Artificial intelligence will also continue to be a big focus, as it becomes more clear which startups are succeeding in their initial target sectors. VCs are also eyeing genomics analytics tools, as well as other more practical technologies.
“This is a big step forward in personalizing cancer treatment and ensuring better patient outcomes,” said Professor Lim Chwee Teck, Mechanobiology Institute, NUS Biomedical Engineering.
Masimo, the maker of monitoring technologies and connectivity tools for hospitals, announced this week that it will acquire the connected care assets of NantHealth for $47.25 million in cash.
The findings suggest AI systems can be trained to detect and grade cancer in prostate needle biopsy samples with an accuracy rate equal to that of prostate pathology experts.
Three experts from different areas of the health IT field discuss how artificial intelligence is going to play a larger role in the year ahead.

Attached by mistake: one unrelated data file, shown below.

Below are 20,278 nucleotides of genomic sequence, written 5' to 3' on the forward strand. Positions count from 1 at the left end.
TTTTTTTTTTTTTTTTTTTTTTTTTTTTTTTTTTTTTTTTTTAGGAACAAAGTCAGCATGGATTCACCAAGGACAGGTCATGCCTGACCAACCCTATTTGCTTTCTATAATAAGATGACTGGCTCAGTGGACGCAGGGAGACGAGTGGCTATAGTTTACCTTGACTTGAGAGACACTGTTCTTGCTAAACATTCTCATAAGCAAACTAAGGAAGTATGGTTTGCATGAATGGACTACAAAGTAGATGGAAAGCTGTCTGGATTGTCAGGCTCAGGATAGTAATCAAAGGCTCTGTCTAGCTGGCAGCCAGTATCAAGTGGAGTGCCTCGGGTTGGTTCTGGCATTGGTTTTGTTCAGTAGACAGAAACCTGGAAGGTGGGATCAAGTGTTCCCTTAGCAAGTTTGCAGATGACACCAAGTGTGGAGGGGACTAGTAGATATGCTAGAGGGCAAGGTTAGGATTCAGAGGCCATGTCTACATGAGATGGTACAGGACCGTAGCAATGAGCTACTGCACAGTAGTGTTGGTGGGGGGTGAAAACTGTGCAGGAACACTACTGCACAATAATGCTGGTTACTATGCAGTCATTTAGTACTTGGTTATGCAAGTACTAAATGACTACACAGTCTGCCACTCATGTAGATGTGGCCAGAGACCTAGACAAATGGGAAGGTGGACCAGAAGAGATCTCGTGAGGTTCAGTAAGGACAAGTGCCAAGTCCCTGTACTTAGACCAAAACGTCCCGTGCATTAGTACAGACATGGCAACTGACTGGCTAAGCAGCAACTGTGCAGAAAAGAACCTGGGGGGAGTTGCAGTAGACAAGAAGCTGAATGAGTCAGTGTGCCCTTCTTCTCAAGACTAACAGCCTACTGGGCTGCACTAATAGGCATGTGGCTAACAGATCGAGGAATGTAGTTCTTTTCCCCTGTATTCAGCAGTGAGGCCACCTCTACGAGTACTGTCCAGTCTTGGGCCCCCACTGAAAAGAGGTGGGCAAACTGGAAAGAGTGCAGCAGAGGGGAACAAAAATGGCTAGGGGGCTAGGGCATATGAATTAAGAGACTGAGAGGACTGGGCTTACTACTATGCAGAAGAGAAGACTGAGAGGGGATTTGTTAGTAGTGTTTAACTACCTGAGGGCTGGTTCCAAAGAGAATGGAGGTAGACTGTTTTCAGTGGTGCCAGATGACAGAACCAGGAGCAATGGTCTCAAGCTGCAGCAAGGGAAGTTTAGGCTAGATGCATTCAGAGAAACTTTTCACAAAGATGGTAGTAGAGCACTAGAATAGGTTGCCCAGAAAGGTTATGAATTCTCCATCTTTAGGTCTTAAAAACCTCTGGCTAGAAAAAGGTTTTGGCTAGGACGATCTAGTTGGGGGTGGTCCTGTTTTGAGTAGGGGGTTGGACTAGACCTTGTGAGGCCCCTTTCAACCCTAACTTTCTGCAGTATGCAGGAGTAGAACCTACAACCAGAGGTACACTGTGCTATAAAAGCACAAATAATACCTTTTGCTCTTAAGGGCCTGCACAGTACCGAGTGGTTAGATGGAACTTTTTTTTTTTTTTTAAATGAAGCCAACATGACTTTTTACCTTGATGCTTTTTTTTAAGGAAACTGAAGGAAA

A study published in Nature suggests its model was able to spot cancer in de-identified screening mammograms with fewer false positives and false negatives than experts.
The pharma company will work with MIT's School of Engineering to establish an education program focused on developing new machine learning approaches to drug development and more.
BioLabs@NYU Langone, billed as the largest of its kind in New York City, will house more than 35 early-stage biotechnology and life sciences companies and 160 scientists and staff.
The center will use precision genomics to discover, address and treat genetic diseases, many of which affect infants and children and can cause life-long disability.
The health system's second "big omics data engine," or BODE 2, funded in part by HHS, will have 15 terabytes of memory, 14 petabytes of raw storage and a peak speed of 220 teraflops per second – nearly double that of its predecessor.